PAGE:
You know, frankly, if you put me in charge of the Medical Research Council or the New Zealand medical funding agency – and to be clear, this is extremely unlikely – I would cancel all primary research for the next year. Every new trial. And I'd spend every penny we had on researching what is the best method of synthesising and summarising the evidence we already have. What is the best method of communicating that to people, avoiding information overload, the best targeted method for communicating that information to decision-makers – and then putting it into practice.
That's the single most cost-effective spend you could make in medicine today. It's not an innovation programme for the next hundred years. But right now, because we are so grotesquely under-using the information we already have, it's the single most cost-effective thing you could do, this year.
So what's the obstacle to that? Where's the roadblock?
I think it's the culture of academic medicine, quite frankly. We've been sleepwalking and we find ourselves in an era where there are huge stand-alone individual research projects like clinical trials, which involve a huge number of staff because they involve so much difficult admin.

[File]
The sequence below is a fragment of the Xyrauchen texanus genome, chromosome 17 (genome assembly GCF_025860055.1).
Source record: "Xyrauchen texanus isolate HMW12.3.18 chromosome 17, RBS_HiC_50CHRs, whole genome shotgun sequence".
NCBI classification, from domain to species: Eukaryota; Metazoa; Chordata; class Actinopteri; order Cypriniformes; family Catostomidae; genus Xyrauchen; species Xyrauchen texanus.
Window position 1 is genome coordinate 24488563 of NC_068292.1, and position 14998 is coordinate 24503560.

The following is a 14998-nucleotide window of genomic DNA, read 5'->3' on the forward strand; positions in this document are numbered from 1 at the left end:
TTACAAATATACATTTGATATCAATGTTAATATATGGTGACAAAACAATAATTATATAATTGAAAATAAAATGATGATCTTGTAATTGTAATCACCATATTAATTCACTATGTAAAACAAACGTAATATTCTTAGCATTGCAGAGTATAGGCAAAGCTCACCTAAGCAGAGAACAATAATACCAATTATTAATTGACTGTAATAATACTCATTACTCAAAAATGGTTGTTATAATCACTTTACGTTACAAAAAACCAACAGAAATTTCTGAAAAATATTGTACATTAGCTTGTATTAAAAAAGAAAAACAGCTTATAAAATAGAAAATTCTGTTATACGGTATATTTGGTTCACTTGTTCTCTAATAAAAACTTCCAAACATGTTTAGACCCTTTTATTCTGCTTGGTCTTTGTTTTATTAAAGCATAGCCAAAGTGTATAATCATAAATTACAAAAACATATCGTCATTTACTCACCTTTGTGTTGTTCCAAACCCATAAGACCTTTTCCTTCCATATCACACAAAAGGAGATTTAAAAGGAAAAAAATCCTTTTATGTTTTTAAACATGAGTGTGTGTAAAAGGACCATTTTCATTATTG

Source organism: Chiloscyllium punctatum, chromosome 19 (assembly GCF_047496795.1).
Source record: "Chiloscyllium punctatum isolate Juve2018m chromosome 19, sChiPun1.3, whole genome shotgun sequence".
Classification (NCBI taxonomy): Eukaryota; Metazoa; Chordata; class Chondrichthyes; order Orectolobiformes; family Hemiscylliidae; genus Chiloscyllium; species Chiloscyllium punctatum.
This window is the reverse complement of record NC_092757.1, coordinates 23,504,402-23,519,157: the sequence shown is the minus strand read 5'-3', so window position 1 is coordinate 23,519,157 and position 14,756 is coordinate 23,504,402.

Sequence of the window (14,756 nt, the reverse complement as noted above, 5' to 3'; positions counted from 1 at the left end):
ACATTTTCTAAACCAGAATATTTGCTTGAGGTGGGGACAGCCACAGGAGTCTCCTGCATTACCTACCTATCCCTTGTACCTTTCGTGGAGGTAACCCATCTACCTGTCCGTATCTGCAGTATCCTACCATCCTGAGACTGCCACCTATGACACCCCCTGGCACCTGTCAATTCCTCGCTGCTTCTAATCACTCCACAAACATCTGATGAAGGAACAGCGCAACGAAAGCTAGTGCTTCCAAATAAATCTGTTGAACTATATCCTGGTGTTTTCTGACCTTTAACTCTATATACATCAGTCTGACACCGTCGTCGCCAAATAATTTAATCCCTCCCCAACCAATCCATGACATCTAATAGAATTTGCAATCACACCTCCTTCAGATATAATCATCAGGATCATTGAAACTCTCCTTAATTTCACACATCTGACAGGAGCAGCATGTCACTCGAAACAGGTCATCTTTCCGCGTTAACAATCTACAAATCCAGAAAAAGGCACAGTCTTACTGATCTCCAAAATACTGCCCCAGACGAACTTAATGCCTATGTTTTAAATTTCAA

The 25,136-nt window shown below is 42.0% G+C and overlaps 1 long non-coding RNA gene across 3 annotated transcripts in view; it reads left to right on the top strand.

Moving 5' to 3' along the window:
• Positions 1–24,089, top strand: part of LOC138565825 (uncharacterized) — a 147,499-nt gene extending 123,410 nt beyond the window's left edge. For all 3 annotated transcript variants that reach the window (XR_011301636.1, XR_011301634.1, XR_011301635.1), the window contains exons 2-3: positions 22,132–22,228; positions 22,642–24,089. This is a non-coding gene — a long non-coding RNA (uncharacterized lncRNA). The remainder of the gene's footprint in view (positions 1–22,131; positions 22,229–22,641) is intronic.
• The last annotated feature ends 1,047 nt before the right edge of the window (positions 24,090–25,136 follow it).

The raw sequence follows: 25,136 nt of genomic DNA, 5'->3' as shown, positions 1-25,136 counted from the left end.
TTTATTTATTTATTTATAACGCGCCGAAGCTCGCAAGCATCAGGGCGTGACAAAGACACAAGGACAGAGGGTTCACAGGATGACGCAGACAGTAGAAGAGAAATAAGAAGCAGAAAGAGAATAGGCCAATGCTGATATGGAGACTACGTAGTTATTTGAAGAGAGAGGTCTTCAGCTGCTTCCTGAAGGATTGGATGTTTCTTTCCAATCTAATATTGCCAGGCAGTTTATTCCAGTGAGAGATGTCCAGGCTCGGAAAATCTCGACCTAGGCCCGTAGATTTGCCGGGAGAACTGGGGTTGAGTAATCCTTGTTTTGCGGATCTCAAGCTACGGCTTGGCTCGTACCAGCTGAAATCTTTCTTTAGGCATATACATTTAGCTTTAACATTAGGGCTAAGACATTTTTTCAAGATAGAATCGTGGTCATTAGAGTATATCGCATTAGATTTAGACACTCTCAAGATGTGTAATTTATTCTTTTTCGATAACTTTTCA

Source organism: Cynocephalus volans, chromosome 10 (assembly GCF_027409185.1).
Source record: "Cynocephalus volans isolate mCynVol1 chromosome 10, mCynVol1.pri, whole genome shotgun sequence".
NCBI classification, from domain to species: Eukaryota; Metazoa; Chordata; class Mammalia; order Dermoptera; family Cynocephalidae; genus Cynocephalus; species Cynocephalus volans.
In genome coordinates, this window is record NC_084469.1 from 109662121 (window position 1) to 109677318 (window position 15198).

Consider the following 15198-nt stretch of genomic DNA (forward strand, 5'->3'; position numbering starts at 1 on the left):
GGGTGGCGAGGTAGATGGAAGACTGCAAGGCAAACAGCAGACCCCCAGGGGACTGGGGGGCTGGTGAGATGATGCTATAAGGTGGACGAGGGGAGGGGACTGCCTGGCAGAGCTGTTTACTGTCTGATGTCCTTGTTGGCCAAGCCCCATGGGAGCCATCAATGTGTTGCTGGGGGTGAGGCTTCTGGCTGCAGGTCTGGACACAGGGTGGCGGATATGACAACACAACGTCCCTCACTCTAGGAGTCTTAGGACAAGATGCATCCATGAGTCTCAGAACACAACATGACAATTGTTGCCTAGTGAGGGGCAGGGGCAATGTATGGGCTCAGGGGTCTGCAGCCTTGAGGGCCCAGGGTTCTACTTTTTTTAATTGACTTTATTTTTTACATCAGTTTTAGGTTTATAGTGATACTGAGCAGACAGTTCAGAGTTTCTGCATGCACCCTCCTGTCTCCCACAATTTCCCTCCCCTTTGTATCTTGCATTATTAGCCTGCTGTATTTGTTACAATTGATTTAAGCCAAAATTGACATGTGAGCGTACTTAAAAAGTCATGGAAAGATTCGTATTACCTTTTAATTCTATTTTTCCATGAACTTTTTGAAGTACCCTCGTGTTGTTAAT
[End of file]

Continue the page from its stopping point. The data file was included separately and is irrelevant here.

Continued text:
I mean really, with a clinical trial there are seven interesting days at the beginning and then seven interesting days at the end, but everything in the middle is hellish admin. It's getting forms sent out to the right places, inspections at trial sites, making sure one piece of paper matches up to another piece, trying to get people recruited into your trial. But all the interesting science is done in the first seven days and the last seven days.
So there's a huge workforce required to run a clinical trial, because of the inefficient way we do clinical trials at the moment, and as a consequence, the people who run clinical trials have an almost political power in the universities and hospitals where they work. What's happened is all of this power has accumulated to the individual stand-alone research projects like trials. They operate as kind of city-states within a university, but almost nothing is being spent on all of the supporting tissue in between the trials.